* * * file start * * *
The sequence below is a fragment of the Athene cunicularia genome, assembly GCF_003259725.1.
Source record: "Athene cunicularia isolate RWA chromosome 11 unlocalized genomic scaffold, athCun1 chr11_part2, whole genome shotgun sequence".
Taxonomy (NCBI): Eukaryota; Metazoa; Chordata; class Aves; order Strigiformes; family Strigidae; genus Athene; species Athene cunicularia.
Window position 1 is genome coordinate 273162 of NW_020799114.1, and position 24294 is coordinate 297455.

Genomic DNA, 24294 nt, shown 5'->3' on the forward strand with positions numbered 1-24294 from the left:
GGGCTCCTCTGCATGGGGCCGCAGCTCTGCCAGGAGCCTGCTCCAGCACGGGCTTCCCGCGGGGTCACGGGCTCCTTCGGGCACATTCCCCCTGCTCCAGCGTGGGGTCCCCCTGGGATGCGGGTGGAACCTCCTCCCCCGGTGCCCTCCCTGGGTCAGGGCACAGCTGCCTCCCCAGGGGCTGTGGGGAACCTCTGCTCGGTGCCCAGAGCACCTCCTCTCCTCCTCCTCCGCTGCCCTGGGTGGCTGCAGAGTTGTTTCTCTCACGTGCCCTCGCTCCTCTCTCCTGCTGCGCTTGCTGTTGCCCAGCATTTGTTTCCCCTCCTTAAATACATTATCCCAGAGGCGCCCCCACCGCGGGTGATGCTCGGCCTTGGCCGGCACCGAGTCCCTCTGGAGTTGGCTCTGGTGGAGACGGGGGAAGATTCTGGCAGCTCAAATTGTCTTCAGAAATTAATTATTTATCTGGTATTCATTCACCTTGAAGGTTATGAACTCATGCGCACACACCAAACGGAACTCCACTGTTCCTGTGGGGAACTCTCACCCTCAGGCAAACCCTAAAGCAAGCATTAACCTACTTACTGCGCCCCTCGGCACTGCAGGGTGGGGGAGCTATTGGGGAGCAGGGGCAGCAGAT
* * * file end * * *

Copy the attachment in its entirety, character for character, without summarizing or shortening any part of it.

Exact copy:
The sequence below is a fragment of the Athene cunicularia genome, assembly GCF_003259725.1.
Source record: "Athene cunicularia isolate RWA chromosome 11 unlocalized genomic scaffold, athCun1 chr11_part2, whole genome shotgun sequence".
Taxonomy (NCBI): Eukaryota; Metazoa; Chordata; class Aves; order Strigiformes; family Strigidae; genus Athene; species Athene cunicularia.
Window position 1 is genome coordinate 273162 of NW_020799114.1, and position 24294 is coordinate 297455.

Genomic DNA, 24294 nt, shown 5'->3' on the forward strand with positions numbered 1-24294 from the left:
GGGCTCCTCTGCATGGGGCCGCAGCTCTGCCAGGAGCCTGCTCCAGCACGGGCTTCCCGCGGGGTCACGGGCTCCTTCGGGCACATTCCCCCTGCTCCAGCGTGGGGTCCCCCTGGGATGCGGGTGGAACCTCCTCCCCCGGTGCCCTCCCTGGGTCAGGGCACAGCTGCCTCCCCAGGGGCTGTGGGGAACCTCTGCTCGGTGCCCAGAGCACCTCCTCTCCTCCTCCTCCGCTGCCCTGGGTGGCTGCAGAGTTGTTTCTCTCACGTGCCCTCGCTCCTCTCTCCTGCTGCGCTTGCTGTTGCCCAGCATTTGTTTCCCCTCCTTAAATACATTATCCCAGAGGCGCCCCCACCGCGGGTGATGCTCGGCCTTGGCCGGCACCGAGTCCCTCTGGAGTTGGCTCTGGTGGAGACGGGGGAAGATTCTGGCAGCTCAAATTGTCTTCAGAAATTAATTATTTATCTGGTATTCATTCACCTTGAAGGTTATGAACTCATGCGCACACACCAAACGGAACTCCACTGTTCCTGTGGGGAACTCTCACCCTCAGGCAAACCCTAAAGCAAGCATTAACCTACTTACTGCGCCCCTCGGCACTGCAGGGTGGGGGAGCTATTGGGGAGCAGGGGCAGCAGAT